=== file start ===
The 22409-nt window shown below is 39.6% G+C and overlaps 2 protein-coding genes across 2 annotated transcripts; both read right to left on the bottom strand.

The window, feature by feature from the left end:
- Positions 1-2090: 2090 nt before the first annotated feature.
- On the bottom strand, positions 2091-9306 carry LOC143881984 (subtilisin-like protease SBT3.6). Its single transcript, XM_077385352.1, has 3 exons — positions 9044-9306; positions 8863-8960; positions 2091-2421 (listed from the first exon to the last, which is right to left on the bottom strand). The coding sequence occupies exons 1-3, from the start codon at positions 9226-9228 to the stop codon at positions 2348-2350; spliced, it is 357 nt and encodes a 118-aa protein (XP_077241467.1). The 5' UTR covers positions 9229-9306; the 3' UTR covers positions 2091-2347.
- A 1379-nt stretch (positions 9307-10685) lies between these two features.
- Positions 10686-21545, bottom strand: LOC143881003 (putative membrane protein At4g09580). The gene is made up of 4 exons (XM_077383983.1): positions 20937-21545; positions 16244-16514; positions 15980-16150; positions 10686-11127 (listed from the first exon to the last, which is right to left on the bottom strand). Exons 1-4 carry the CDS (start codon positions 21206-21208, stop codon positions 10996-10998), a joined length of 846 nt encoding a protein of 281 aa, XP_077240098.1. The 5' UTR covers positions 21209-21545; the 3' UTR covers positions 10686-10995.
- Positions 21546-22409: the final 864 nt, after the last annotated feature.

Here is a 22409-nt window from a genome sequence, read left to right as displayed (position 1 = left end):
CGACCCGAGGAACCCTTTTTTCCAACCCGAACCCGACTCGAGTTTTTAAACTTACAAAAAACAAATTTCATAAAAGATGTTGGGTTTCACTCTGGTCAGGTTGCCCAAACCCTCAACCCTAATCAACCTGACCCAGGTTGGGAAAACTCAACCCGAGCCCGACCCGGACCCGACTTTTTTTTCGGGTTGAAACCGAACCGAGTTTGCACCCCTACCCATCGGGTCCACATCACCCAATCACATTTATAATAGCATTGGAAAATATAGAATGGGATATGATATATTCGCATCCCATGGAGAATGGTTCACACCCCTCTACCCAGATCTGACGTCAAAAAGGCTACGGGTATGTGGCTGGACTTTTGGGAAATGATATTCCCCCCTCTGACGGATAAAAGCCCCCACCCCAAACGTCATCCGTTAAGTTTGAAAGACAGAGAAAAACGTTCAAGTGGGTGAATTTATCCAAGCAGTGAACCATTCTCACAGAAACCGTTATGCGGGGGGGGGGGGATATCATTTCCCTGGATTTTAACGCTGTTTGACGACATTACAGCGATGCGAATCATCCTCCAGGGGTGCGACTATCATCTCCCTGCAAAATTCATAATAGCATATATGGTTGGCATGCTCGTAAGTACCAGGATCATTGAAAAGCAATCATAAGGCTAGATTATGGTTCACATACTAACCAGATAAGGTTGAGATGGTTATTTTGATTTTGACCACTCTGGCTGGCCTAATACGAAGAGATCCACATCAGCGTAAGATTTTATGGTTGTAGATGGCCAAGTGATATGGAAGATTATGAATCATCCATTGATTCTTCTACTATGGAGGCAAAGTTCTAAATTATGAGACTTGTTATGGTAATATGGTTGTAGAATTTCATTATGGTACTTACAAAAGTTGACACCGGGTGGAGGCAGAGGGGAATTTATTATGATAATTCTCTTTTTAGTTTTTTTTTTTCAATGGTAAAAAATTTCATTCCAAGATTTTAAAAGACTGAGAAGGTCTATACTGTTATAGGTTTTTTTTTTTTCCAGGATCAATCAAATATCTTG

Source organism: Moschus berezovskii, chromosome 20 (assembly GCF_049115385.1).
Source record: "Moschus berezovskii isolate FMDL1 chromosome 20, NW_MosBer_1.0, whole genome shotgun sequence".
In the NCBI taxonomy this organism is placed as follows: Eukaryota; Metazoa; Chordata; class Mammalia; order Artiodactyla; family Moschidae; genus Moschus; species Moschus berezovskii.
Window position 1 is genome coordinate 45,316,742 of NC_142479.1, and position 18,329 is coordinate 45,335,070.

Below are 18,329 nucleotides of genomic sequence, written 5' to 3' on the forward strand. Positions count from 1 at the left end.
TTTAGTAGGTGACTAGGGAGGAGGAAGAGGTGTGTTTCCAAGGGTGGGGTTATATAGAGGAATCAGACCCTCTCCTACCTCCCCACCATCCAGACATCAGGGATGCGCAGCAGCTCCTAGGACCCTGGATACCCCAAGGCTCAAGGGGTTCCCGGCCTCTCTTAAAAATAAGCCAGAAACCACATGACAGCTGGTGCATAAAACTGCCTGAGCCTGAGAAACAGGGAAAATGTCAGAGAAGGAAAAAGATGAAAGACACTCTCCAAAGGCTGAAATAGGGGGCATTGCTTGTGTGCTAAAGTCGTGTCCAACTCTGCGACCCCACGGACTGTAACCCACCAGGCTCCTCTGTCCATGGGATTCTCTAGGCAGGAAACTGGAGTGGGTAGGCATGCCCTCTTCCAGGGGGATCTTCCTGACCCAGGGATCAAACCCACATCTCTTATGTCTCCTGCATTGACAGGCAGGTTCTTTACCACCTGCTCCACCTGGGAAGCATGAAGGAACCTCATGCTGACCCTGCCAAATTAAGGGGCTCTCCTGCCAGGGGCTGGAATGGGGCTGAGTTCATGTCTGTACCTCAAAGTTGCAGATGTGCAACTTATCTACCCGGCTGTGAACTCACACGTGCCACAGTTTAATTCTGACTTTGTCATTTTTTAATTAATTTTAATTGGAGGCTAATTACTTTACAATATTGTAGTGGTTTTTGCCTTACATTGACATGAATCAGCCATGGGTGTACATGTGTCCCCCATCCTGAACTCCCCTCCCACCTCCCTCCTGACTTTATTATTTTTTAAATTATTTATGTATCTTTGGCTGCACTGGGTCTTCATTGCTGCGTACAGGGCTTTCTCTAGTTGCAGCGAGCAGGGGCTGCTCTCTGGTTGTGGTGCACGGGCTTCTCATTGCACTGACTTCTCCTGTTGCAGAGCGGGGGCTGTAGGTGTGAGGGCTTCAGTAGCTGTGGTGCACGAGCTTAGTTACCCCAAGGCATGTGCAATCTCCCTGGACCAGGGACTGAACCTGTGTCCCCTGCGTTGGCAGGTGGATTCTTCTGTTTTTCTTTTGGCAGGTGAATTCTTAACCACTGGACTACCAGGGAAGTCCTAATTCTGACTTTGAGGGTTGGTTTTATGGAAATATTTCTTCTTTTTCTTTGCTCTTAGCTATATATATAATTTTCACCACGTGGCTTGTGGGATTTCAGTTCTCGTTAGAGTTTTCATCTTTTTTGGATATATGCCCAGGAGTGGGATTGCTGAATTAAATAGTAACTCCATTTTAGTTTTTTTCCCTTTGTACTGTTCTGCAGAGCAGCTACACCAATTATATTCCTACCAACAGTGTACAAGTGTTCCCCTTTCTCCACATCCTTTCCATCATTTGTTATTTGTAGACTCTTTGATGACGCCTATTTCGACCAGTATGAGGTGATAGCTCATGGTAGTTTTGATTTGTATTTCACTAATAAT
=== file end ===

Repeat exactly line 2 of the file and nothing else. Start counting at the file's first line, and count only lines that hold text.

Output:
The window, feature by feature from the left end: